So here we are. The air is getting much better but no one has produced a plan to decrease the increasingly quicker pace of CO2 being pumped into our atmosphere other then carbon taxes which technically do nothing to actually re mediate CO2 levels. They’ve suggested carbon neutrality by retrofitting polluters with extremely expensive scrubbers and other equipment but really, what use is it to the planet if we cannot reduce carbon fast enough to offset the massive increases in carbon elsewhere in the world. I have often wondered why there seems to be but 1 expensive solution that won’t work approaching the problem in only 1 way. The obvious way.. reduce carbon pollution.
    Why is it governments simply refuse to acknowledge that a comparable amount of CO2 reduction could be achieved twice as effectively by using the carbon instead of simply not producing it. Why do the powers that be refuse to concede that the only possible means of dealing with this is dealing with and acknowledging that man has over the last few centuries devastated most of the worlds trees and plant life and in most cases at unsustainable levels. Of course any amount of harvesting these resources is unsustainable if you do no planting just harvesting. I have been screaming about this for 40-50 years, and today reading that Indian would begin a massive replanting. Now if we can pressure all world wide governments to follow India’s lead, with a few responsible changes in our energy habits, all these billions of trees and other plant life will begin taking in the co2 and exhaling pure wonderful oxygen. The plant life will mitigate the loss of soils to erosion, will accommodate moisture intake by the growing media, and shade it to prevent the baking out of the soil by the sun. Soils now baked by the sun will now have plant life providing shade, and holding moisture. Landslide prone hillsides can be made far more stable by the root systems of plant life.
    I cannot stress how important this is. Not only is India replanting, it is putting hundreds of thousands of people to work. Most importantly any costs involved in this project will be dwarfed by the sheer wealth these trees as a resource will represent in the years to come. And the management of this projected resource will further create jobs in the future as the trees mature in cutting, hauling,milling, building, etc. Plus 30-40 years from now they will be looking at a beautiful and practical resource that would not even exist had they not taken this step.. They will have plenty instead of scarcity, trees instead of wasteland, resources rather then liabilities.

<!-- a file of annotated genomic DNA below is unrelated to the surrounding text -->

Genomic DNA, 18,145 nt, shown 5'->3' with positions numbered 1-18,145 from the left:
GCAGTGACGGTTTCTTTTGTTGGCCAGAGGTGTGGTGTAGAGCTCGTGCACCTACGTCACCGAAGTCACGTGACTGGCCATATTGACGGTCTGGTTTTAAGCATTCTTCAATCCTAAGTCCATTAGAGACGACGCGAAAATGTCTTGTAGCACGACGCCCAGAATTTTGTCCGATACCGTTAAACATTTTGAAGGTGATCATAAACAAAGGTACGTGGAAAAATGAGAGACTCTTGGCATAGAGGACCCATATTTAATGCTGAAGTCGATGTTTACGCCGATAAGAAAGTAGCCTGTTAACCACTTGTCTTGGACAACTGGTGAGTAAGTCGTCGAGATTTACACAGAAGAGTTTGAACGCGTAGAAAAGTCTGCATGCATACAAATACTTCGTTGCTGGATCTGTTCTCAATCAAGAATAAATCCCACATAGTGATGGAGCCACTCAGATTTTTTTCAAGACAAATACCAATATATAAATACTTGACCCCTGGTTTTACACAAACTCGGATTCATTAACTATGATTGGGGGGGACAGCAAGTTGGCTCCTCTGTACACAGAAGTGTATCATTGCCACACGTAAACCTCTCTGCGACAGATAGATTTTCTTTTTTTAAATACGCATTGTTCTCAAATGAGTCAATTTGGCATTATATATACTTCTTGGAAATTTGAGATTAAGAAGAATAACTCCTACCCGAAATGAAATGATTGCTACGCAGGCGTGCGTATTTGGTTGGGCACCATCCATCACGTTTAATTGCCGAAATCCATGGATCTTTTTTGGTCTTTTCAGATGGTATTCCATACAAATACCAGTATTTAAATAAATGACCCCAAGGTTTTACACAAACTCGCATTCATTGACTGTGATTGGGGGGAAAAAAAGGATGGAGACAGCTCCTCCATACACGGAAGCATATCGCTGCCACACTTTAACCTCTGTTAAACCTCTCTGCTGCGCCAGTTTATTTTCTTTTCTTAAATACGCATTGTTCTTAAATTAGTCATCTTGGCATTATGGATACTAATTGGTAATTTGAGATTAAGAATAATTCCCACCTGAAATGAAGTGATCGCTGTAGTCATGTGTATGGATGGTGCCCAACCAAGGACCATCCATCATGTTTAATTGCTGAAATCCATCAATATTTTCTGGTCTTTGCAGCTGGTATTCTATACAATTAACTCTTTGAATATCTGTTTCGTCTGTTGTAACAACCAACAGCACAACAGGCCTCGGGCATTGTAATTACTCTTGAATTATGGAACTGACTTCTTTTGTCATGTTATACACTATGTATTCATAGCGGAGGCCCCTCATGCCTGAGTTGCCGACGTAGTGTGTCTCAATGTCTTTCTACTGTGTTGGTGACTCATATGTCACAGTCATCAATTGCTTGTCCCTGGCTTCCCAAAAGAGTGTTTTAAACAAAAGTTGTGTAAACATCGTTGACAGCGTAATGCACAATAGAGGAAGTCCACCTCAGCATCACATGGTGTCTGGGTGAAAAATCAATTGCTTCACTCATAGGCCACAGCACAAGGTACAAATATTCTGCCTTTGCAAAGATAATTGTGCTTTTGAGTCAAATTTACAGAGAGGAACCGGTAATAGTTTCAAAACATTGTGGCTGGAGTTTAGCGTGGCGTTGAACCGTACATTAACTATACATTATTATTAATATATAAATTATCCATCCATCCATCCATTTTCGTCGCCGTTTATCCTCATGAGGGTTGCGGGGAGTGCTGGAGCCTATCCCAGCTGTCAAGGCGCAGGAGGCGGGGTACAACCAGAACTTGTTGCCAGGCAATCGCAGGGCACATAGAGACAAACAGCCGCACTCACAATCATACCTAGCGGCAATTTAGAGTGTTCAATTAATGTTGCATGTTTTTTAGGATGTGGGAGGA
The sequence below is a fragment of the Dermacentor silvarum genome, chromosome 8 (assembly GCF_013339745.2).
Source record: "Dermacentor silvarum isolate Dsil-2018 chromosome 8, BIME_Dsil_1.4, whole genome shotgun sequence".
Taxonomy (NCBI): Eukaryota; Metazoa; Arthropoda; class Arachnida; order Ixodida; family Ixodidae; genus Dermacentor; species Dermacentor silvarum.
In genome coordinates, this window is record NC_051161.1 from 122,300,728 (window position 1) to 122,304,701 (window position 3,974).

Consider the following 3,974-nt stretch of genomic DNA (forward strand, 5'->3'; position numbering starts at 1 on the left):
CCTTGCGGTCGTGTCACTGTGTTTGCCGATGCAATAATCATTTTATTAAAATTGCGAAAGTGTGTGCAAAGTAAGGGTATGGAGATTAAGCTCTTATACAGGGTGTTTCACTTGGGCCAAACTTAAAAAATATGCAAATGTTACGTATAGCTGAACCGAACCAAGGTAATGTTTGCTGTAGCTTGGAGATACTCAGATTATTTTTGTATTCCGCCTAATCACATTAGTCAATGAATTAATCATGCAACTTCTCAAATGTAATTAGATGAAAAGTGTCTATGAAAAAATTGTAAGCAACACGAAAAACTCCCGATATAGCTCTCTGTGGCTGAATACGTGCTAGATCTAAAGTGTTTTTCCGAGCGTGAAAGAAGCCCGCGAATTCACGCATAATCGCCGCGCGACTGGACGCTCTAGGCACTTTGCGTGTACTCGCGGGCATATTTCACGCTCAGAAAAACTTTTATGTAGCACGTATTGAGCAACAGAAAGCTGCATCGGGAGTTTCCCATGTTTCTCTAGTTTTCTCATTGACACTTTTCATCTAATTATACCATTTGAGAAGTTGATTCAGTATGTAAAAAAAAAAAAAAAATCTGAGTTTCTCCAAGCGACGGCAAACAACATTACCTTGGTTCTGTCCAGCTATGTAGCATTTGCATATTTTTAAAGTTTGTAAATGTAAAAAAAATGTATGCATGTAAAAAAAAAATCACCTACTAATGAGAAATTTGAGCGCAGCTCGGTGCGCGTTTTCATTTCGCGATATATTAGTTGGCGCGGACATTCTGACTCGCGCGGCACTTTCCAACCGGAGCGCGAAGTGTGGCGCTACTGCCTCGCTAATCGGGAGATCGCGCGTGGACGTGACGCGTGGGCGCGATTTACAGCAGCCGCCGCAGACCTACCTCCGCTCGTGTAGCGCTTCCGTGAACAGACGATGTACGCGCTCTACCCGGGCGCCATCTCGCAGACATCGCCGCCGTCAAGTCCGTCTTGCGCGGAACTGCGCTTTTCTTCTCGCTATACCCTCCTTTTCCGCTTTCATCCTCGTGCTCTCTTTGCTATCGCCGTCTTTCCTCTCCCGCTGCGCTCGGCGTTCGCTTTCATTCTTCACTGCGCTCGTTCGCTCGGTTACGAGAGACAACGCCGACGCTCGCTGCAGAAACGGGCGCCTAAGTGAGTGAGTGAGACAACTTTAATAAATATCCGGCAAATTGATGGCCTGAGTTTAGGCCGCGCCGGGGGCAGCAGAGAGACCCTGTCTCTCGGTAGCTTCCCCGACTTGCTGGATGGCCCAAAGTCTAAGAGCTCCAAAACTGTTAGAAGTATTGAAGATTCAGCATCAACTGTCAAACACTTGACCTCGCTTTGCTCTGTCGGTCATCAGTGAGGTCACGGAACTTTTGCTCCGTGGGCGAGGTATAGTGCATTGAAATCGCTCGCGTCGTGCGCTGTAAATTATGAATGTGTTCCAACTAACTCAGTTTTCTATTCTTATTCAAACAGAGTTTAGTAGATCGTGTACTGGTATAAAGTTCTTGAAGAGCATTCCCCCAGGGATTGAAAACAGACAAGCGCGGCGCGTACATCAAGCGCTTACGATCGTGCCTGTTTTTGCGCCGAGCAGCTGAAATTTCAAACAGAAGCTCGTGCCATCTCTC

Let us replant a paradise.
    (sorry for rambling, but India’s plan is a very important thing I did not believe I would be alive to see. It is simply wonderful.)

  2. Greenwashing mostly. According to a recent article:

    “The United Progressive Alliance government left behind a legacy of weakened safeguards for India’s environment, forests and forest-dwelling people. The Narendra Modi government has lost no time in weakening them further. The process has been so accelerated that journalists have struggled to keep pace while reporting on them.

    While some changes have been made and notified, others are under process. Some changes might still be unknown; given the quiet functioning of the Modi government with officials being directed to refrain from speaking to the media.

    Here is a look at seven changes that have been reported.

    1) Taking away the right of tribal village councils to oppose an industrial project

    The National Democratic Alliance government is looking to discard a provision of the Forest Rights Act, 2006, that requires the “prior informed consent” of gram sabhas before their forests are cleared for industrial activity. The Act, implemented in 2008, recognises the rights of indigenous tribes over forestlands, asking these groups to certify that their rights have not been violated by an upcoming project.

    The government is now trying to bypass the gram sabhas without having to amend the Forest Rights Act, the Business Standard reported. It has already removed the need for gram sabha consent while prospecting for minerals in forestlands.

    The Forest Rights Act provisions protect local communities that conserve forests since many development projects impinge upon their livelihoods, explained TR Shankar Raman, a scientist with the Nature Conservation Foundation. He points out that affected communities will turn to protest if they are not kept part of the decision-making process. “It could be counterproductive because after the forests are cleared, there is a lot of tension on the ground, protests and court cases,” he said. “This might help to get the file out of the ministry but six months down the line you run into trouble. You need longer-term thinking on this.”

    2) Reconfiguring the National Board of Wildlife to reduce the authority of independent experts

    The government has reconstituted the standing committee of the National Board for Wildlife and in doing so has flouted the Wildlife Protection Act’s requirement for independent experts. The new board includes the Gujarat Ecological Education and Research Foundation in place of the mandatory five non-government expert institutions. The government has also replaced 10 individual experts with two new ones, bringing the total number of outside members to just three.

    The move is under scrutiny in the Supreme Court, which has stopped the Board from making any decisions until further orders. The court has also put a hold on the few decisions that the newly constituted Board managed to quickly push through. These include a 40-km road passing through the Wild Ass Sanctuary and a 22-km canal of the Sardar Sarovar Project, both in Kutch, Gujarat.

    3) Exempting coal mining from public hearings, allowing irrigation projects without clearances